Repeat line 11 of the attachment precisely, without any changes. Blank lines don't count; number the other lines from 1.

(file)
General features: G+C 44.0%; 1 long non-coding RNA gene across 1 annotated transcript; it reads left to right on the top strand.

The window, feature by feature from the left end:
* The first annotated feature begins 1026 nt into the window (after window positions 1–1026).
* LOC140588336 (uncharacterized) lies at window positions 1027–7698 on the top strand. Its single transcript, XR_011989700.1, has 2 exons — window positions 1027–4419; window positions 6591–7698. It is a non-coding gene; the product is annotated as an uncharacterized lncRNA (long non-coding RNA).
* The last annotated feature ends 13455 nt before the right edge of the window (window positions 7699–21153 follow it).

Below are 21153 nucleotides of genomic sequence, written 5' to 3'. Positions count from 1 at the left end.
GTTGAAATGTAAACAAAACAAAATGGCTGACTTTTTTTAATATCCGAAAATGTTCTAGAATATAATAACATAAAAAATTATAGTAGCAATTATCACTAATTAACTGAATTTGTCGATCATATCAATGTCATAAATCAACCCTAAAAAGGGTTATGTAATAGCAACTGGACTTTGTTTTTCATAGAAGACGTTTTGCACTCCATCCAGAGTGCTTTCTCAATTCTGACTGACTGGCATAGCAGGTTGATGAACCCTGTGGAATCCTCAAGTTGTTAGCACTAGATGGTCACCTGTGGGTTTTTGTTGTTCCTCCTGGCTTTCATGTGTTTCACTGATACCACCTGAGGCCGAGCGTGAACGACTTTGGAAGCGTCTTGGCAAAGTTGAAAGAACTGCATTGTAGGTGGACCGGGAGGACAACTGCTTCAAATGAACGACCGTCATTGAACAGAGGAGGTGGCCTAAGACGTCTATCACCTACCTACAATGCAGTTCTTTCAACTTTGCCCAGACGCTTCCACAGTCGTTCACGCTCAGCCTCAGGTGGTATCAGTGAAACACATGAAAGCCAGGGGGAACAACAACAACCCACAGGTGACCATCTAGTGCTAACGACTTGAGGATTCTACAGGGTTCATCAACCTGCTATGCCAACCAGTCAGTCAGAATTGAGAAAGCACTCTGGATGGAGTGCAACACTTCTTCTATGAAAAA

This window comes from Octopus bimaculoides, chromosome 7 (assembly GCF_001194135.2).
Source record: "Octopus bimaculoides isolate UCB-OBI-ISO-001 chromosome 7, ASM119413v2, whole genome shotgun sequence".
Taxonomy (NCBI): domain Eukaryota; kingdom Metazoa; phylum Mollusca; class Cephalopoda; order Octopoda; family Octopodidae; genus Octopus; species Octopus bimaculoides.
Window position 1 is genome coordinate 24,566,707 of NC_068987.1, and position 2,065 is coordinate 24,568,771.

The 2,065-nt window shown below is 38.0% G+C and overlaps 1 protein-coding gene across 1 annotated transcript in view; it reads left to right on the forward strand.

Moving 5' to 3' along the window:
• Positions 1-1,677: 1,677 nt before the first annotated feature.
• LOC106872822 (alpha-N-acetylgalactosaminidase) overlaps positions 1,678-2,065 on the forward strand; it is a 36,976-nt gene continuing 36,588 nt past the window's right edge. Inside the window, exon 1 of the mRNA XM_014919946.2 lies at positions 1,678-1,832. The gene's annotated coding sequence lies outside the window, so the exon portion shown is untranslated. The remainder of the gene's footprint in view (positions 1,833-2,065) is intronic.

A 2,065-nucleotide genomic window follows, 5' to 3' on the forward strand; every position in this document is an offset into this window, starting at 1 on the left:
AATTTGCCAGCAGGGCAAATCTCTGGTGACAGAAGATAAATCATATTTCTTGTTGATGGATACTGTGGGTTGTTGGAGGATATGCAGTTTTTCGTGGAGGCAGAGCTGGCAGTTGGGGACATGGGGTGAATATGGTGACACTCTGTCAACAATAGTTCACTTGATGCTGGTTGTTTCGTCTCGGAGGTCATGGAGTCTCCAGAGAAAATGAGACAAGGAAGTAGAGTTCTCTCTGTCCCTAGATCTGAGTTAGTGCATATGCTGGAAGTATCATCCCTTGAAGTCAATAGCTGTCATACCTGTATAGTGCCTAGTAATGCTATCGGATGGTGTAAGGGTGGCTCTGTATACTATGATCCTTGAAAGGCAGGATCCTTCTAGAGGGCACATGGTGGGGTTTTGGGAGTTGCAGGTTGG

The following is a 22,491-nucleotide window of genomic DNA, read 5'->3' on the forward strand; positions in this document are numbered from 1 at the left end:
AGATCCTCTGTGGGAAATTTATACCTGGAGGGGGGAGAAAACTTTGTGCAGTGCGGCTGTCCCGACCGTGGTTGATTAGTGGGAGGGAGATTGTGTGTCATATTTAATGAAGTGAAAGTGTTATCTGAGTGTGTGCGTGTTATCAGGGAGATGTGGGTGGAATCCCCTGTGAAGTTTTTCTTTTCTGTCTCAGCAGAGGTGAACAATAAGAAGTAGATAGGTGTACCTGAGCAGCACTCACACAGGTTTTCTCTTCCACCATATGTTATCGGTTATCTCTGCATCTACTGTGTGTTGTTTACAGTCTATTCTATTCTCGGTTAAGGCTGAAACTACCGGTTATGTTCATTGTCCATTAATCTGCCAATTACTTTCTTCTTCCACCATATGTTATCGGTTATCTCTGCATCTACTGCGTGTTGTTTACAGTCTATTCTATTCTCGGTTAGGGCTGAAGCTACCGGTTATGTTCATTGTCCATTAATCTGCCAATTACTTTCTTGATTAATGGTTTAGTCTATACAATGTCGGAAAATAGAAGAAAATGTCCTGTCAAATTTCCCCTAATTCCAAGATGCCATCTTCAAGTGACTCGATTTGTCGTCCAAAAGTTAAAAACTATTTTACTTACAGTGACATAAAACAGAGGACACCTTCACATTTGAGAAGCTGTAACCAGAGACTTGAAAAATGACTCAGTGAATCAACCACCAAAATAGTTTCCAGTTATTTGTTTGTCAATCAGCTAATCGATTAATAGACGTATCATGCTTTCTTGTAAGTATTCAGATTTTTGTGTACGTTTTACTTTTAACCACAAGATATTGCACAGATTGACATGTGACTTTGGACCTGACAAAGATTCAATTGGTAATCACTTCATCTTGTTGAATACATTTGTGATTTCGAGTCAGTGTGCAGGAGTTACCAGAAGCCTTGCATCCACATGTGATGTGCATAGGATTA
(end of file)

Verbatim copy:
Window position 1 is genome coordinate 24,566,707 of NC_068987.1, and position 2,065 is coordinate 24,568,771.